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Lafayette professionals expand on sexual abuse after #MeToo marc - KATC.com | Continuous News Coverage | Acadiana-Lafayette

Lafayette professionals expand on sexual abuse after #MeToo march

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Lafayette, LA -

The anti-sexual abuse movement that sparked the viral #MeToo hashtag remains at the center of international attention.

Over the weekend, a march and rally for sexual assault survivors in Hollywood caught the eye of many here in Acadiana.

Lafayette psychologists say the issue, and its lasting effects on victims, won't be going away any time soon.
 
"I wasn't surprised that this was coming up, because I'm seeing in my practice more people being willing to talk about it, so I think there's just an energy in the country," said Pat Landeche, a Licensed Clinical Social Worker.

Still, movements like the one behind #MeToo come with concerns.

"Because what usually happens to people who come forward and talk about is they're the ones who get blamed, 'Oh well you're making it up. You're making a big deal.' A lot of women will be told, 'Well it's not happening anymore,'" said Landeche.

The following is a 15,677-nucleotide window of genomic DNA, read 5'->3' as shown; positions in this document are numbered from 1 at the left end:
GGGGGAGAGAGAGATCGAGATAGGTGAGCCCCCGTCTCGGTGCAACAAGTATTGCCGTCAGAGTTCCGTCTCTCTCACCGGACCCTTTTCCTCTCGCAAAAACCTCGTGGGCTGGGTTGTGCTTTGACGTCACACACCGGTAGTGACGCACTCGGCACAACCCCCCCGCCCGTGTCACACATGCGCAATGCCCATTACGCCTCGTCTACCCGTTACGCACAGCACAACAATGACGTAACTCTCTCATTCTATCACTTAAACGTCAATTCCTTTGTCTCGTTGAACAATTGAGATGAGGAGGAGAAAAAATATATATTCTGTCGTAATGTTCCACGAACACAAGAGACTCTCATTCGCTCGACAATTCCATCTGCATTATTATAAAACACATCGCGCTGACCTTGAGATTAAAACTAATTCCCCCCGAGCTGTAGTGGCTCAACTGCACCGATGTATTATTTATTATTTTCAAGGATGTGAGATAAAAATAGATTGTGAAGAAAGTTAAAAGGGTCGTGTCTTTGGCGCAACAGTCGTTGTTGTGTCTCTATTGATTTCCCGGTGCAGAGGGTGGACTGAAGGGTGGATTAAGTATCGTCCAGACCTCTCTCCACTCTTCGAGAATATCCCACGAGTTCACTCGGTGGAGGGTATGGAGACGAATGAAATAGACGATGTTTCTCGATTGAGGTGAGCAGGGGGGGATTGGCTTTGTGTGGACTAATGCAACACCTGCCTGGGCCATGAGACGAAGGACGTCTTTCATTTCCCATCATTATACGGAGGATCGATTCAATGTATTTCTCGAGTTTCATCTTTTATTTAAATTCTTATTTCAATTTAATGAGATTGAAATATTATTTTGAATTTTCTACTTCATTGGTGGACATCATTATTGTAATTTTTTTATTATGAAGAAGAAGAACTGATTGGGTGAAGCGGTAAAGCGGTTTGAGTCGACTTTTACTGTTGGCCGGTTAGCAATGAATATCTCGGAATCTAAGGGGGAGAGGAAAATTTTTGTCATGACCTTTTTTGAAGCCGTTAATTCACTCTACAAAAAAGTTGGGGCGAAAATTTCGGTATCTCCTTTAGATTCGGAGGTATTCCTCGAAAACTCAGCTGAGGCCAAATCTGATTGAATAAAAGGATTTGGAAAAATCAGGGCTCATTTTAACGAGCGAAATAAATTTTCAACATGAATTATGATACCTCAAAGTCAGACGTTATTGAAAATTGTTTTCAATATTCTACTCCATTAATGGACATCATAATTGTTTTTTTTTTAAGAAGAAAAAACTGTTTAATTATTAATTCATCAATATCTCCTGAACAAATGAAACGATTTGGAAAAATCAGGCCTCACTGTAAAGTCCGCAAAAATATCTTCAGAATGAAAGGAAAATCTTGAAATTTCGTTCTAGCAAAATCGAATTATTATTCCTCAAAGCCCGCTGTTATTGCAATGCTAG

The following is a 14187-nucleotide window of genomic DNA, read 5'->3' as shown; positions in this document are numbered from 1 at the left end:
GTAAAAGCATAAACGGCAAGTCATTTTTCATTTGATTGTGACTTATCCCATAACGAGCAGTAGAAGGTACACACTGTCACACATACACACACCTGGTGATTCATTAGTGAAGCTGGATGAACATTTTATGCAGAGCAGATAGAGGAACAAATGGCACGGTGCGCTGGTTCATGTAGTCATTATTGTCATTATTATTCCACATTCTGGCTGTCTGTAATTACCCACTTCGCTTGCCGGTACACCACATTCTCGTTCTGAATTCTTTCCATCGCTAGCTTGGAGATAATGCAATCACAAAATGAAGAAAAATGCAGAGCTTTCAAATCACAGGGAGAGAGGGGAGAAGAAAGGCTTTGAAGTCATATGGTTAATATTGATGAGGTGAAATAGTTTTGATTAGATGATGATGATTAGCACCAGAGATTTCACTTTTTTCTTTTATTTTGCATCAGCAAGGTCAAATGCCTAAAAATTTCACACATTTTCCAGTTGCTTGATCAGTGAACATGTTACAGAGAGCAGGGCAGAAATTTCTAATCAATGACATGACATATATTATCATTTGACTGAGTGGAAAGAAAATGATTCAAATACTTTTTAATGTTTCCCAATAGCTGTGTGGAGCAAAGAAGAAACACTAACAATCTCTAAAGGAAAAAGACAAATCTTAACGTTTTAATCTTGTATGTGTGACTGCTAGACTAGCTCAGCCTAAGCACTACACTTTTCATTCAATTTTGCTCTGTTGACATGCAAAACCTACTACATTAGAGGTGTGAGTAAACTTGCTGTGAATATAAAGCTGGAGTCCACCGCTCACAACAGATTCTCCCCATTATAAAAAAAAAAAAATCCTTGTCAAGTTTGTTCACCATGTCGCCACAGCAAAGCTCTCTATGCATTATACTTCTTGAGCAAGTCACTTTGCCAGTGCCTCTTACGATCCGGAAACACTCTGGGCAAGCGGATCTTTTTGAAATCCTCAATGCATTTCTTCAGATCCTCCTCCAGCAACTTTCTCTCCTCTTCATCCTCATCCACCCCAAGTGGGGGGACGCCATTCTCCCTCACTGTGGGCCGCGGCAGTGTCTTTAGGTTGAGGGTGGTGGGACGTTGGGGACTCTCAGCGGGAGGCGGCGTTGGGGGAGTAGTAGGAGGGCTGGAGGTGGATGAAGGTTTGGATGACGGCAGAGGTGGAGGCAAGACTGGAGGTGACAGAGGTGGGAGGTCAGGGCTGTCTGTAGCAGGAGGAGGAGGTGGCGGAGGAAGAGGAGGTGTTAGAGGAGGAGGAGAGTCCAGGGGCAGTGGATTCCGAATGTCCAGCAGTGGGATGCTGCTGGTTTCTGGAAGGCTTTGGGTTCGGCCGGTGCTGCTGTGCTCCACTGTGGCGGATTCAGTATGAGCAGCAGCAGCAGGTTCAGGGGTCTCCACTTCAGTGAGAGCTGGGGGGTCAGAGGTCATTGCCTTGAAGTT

But what professionals and the sexual abuse victims they help want to make clear is that the trauma left behind by sexual abuse may never go away.

"I know the pain about it. I'm still having just flashbacks of the time and it will never go away. I feel for people who have been sexually abused. It just never goes away," said Jaylan Thompson, who supports the #MeToo campaign.

"Hearing something, seeing something, smelling something that causes them to remember an unpleasant memory of what they've been through. That's the same regardless of the trauma. So, it doesn't matter if it's a trauma from combat or if it's a trauma from something like a sexual assault or sexual harassment even," said Clinical Psychologist Dr. Sasha Lambert.

"The physical abuse, you get over that in no time. The sexual abuse, you get over that in no time. What you can't get over is the abuse it does to your soul. You're treated like an object," said Landeche.

She says that's why speaking up can be nearly impossible for some victims.

"The hope for anyone who has suffered from sexual abuse is that the day will come that when someone is abused, they can talk about it right away," said Landeche.

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